No, it’s a UK item so email email@example.com to order!
The Adventures Of Hergé h/c (£14-99, Drawn & Quarterly) by Jose-Louis Bocquet, Jean-Luc Fromental & Stanislas Barthelemy.
“The Adventures of Hergé is a biographical comic about the world-renowned comics artist Georges Prosper Remi, better known by his pen name, Hergé. Meticulously researched, with references to many of the Tintin albums and complete with a bibliography and mini-bios for each of the main ‘characters,’ the biography is appropriately drawn in Hergé’s iconic clear line style as an homage to the Tintin adventures that have commanded the attention of readers across the world and of many generations. Seven-year-old Hergé first discovered his love of drawing in 1914 when his mother gave him some crayons to stay out of trouble. He continued drawing in school when he fatefully met the editor of XXe Siècle magazine, where Tintin first appeared. His popularity skyrocketed from the 1930s through post-WWII. Hergé was perceived by some to have aided the Nazi government in Belgium by continuing to publish Tintin in a government-sanctioned magazine, and he was briefly imprisoned in the aftermath of the war and narrowly escaped execution. Also covered are his marriage troubles in the 1950s and subsequent affair with Fanny Vlamynck, who went on to become his lifelong partner; his late career in the 1960s, as his interest in Tintin waned and he occasionally ‘disappeared’ for weeks at a time as he contemplated giving up his career to become a fine-arts painter; and a recounting of a humorous encounter with Andy Warhol.”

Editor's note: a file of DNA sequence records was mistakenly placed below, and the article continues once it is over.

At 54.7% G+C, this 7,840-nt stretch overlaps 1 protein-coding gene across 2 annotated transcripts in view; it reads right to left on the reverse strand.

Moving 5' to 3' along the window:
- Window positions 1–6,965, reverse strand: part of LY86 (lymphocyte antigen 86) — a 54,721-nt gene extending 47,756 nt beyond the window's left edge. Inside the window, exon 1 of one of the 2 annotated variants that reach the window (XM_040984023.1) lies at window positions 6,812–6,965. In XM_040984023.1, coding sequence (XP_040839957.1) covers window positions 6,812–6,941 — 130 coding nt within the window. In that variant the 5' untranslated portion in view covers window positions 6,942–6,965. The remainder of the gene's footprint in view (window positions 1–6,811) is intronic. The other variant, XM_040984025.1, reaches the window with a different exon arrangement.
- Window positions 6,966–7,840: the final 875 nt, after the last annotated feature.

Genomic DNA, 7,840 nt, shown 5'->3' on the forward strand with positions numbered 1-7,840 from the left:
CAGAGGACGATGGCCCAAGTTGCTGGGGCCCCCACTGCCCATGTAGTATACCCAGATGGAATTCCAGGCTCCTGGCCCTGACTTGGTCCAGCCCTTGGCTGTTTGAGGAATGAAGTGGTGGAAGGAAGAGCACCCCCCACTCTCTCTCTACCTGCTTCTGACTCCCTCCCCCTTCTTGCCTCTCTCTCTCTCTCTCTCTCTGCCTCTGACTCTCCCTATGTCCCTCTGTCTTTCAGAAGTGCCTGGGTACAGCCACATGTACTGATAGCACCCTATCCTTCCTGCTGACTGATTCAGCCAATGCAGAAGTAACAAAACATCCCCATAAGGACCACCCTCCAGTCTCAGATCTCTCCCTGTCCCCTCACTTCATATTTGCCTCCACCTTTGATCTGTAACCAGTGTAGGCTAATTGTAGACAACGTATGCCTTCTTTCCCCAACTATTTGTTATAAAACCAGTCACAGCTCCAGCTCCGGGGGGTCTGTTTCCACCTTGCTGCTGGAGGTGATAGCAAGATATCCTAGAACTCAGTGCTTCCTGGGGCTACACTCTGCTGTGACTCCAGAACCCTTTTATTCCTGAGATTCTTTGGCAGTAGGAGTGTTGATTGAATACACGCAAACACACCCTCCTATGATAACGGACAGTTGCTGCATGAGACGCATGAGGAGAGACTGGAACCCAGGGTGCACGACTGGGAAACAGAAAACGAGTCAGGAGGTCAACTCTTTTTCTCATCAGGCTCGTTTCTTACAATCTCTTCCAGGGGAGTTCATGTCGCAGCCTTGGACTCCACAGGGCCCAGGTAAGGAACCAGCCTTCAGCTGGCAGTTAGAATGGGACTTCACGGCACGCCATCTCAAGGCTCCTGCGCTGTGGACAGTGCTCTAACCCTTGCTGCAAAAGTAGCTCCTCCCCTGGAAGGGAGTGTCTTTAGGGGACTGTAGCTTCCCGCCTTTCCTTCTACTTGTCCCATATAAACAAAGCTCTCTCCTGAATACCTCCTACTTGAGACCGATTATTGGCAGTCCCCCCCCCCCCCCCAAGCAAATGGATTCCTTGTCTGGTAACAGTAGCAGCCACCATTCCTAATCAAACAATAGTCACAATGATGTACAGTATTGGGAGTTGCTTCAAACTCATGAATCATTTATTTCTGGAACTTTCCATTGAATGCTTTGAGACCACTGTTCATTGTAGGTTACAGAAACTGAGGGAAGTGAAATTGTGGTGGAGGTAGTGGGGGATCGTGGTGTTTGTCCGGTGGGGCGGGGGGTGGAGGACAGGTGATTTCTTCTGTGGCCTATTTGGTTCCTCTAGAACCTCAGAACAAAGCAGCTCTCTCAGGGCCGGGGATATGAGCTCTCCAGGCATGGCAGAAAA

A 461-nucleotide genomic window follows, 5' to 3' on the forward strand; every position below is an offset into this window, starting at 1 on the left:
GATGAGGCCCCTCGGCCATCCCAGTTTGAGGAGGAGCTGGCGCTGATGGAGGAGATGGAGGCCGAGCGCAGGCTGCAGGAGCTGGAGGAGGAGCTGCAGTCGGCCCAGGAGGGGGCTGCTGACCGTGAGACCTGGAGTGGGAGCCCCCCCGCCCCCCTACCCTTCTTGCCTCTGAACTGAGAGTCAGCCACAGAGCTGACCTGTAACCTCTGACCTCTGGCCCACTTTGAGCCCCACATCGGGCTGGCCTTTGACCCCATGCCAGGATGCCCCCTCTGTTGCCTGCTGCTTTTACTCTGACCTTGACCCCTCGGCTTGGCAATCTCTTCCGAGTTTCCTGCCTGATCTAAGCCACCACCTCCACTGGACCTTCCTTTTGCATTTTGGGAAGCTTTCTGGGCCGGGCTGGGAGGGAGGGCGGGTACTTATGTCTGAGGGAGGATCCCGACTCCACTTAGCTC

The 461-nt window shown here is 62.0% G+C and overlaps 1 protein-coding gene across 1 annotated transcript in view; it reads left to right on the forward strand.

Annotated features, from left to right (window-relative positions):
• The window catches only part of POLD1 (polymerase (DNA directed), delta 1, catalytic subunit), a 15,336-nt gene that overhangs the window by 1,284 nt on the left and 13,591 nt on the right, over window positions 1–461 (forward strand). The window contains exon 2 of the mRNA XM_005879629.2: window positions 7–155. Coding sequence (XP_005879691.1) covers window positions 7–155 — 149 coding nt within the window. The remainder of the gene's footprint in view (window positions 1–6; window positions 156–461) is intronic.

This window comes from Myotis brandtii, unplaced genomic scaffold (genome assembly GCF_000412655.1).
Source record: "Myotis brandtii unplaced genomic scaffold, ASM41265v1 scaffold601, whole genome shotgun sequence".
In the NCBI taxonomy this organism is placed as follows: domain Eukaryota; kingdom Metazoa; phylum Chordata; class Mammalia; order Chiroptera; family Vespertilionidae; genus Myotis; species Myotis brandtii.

The Eyes Of The Cat h/c (£52-99, Humanoids Inc) by Jodorowsky & Moebius.
At a whopping 12” x 16” this luxurious edition limited to 750 copies comes with a whopping price to boot. But to have these masters’ first collaboration in print at all in the English language is a minor miracle. Feast your eyes on that miracle with this preview: LINK
The textures! Oh, the textures!
Rasl vol 3 (£10-99, Cartoon Books) by Jeff Smith.
RASL appears in two formats. These album-sized beauties or the pocketbook two-in-one version. I repeat: this is the album-sized version. Of book one I wrote:
“No” is the answer to that most commonly asked question, “This is nothing like BONE“. You had nine books of that, so don’t you think it’s well past time for something completely different? This is about as refreshingly far from the brilliant BONE as Dave Sim’s JUDENHASS is different to GLAMOURPUSS. One-trick ponies there are aplenty, but Jeff Smith isn’t one of them.
This is a brutally noir piece of extrapolated science set over several fictional worlds in which the art-thief hero, I infer, stole the technology he’s been using to hop between dimensions because it could have been used as an electromagnetic weapon. Unfortunately someone or something is hot on his tail, has murdered his girlfriend and is on verge of murdering her counterpart if Robert can’t take the fight back to them. There’s a real physicality to the protagonist with slightly simian looks, his big mop of hair, his compacted, body-builder physique and the fountain of sweat that sprays off his face. Even the way he pulls up his slacks is sexually charged. You imagine he might have a growl like Tom Waits, and he sure likes his liquor bars and strip joints.
It’s too early to judge where this is going yet, but where it’s coming from involves parallel universes, conspiracy, Native American symbolism/spirituality and knowing your Bob Dylan. Well, it does for “Rasl” Robert, which is why he knows he made the wrong turning at the pandimensional traffic lights. Some clever scenes where he’s caught off his guard by the seemingly familiar, and finds it not so.
Athos In America h/c (£18-99, Fantagraphics) by Jason.